• creating brand recognition (this is how advertising really works: people tend to buy products they recognize; most people don’t run out to the store when they see an ad, but after enough repetition, months later they tend to favor a product they’ve heard of before)
  • future sales from readers who want to read more of your work
  • improved exposure through sales spurts, customers-also-bought list expansion, improved sales rank, etc.

If you’re taking a big short-term loss, this can get stressful. It’s hard to count on possible benefits. You hope to see actual sales.

It may be easier if you currently earn good monthly royalties. If you only invest a small percentage of your average monthly royalties on paid advertising, this lessens the impact of your advertising risk. When you’re a new author investing more than you’re initially making, the risk seems much more significant.


An interesting possibility is running an AMS advertisement to help promote a Countdown Deal or KDP Select free promo.

Two downsides of the freebie are that you don’t earn any royalties during the promo and “sales” won’t show on your KDP ad report, so you won’t know if any of your “sales” came from the ad or not.

However, it’s not uncommon for authors to pay for advertising to help promote their freebies. For example, this is common with BookBub. So for those who already do this, running a KDP ad for a freebie is just another possible way to bring exposure to freebies. Obviously, your immediate ROI will be 0%. This is a big risk, but a possible way to bring exposure.

Freebies and Countdown Deals are sort of hit or miss. I tried a couple of Countdown Deals coupled with advertisements. I didn’t do any external promotion. (That’s not recommended; I was just testing this out.)

Two of my advertised Countdown Deals turned out to be duds; just slight improvements to sales when advertised at regular price. But one of my advertised Countdown Deals was extraordinary, bringing 20 times as many sales during this week compared to advertising at regular price. In this case, the added sales easily made up for the lower royalty of the promotional price.

Why did two show a slight increase and the other explode? Great question! I think it helps to get lucky; a few initial sales help to get the ball rolling. Once sales rank takes off, if it does, things can really get rolling with an advertised hot promotion.

But if the ball doesn’t get rolling, your promotion just sits there and fizzles out before it starts.

So my recommendation is to market your promotion externally, and just use AMS as one of multiple means of bringing exposure to your promotion. Use BookBub, E-reader News Today, Book Gorilla, or other means of externally bringing attention to your promotion, and consider combining AMS with this. (Or advertise externally and then at regular price, just after the ad finished, perhaps AMS can help you capitalize on some added sales at regular price.)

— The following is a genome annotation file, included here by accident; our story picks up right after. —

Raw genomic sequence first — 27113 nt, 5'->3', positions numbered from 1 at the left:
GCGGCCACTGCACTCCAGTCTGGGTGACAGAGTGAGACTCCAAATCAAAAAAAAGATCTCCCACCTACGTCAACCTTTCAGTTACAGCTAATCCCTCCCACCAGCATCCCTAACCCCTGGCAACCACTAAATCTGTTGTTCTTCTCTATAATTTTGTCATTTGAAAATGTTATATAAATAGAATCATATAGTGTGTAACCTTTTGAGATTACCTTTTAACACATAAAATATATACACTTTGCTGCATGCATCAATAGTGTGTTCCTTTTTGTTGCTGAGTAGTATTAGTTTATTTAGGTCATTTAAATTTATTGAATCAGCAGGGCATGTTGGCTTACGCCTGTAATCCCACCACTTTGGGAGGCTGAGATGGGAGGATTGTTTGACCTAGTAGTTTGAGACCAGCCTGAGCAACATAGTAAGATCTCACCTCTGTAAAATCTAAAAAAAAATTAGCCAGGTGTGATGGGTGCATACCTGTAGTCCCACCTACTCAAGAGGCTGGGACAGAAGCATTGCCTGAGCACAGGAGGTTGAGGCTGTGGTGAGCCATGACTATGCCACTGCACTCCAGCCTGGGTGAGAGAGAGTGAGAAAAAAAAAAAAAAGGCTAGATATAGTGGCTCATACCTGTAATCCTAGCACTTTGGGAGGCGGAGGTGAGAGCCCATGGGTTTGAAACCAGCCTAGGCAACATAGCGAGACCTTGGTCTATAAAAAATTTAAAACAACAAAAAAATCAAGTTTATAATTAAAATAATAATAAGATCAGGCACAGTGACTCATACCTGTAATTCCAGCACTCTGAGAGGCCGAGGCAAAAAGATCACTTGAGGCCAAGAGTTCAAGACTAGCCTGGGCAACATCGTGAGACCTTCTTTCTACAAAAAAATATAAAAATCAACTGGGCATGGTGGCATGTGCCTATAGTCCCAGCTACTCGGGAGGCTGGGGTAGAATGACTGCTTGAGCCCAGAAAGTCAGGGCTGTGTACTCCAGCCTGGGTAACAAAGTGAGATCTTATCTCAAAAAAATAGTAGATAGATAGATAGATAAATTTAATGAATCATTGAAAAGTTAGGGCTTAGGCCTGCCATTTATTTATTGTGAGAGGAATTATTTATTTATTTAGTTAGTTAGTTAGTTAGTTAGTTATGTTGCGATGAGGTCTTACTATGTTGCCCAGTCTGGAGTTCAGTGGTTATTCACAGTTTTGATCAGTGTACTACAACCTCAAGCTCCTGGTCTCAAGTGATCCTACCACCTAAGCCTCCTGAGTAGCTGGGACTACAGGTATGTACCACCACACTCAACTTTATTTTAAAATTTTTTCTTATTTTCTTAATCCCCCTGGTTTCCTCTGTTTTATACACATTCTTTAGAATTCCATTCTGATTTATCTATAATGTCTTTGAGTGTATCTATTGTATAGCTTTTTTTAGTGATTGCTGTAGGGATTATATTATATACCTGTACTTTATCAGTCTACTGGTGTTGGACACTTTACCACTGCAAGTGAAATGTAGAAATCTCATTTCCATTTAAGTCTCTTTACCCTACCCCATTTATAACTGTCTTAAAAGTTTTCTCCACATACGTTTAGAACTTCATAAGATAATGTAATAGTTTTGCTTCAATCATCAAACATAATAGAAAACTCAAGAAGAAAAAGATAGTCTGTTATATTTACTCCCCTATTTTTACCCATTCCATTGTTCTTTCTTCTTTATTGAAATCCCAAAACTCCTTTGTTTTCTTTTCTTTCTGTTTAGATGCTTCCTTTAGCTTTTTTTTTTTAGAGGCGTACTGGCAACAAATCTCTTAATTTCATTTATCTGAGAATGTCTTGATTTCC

Measure Your Book’s Marketability

I recommend running an ad just to measure your SPC conversion rate. Divide your sales by your clicks. If this is about 1% or less, it suggests that your product page (or targeting) have substantial room for improvement. It could be the cover, blurb, Look Inside, or book idea, for example. If your SPC is 10% or higher, it shows that your book has great potential for sales, and should motivate you to work hard at your marketing, knowing that you have good prospects for selling books if you can just drive (relevant) traffic to your product page. When only 1 out of 100 customers who reach your product page buys your book, it’s a lot harder to be motivated to market.

Test the Market

I saw another author run two short-term ads with very specific targeting in order to gauge the popularity of similar, but different products. The author was deciding between two book ideas. This was a creative way to use these ads.

Chris McMullen

Copyright © 2015

Chris McMullen, Author of A Detailed Guide to Self-Publishing with Amazon and Other Online Booksellers

  • Volume 1 on formatting and publishing
  • Volume 2 on marketability and marketing
  • 4-in-1 Boxed set includes both volumes and more

Marketing Your Indie Book – A Rough Nautical Map In A Sea Of Advertising Options

Here’s a handy example of data comparing various paid advertising options to book sales.

Tara Sparling writes

So you’ve published your book! Congratulations! All your hard work is now… beginning.

Marketing Your Indie Book: A Rough Nautical Map They told me all I had to do was write the damn thing… now you tell me 80% of the work is yet to be done?

That’s right, folks: it’s now time to sell your book. So roll back your sleeves, grab a sweatband, pull on the waders and let’s go into the murky waters of indie book advertising.

I got some lovely data from fantasy author and blogmate Nicholas C. Rossis, author of the dark epic fantasy Pearseus series featured in this data here. Nicholas has crunched some numbers beautifully in his own time – not least here, and here, and you should definitely go and have a look at them. Do that in a minute, though, once we’re done here, because seriously, folks, this data is only GORGEOUS.

Firstly, he had a comprehensive rundown of e-book advertising options which, although helpful, full…

View original post 845 more words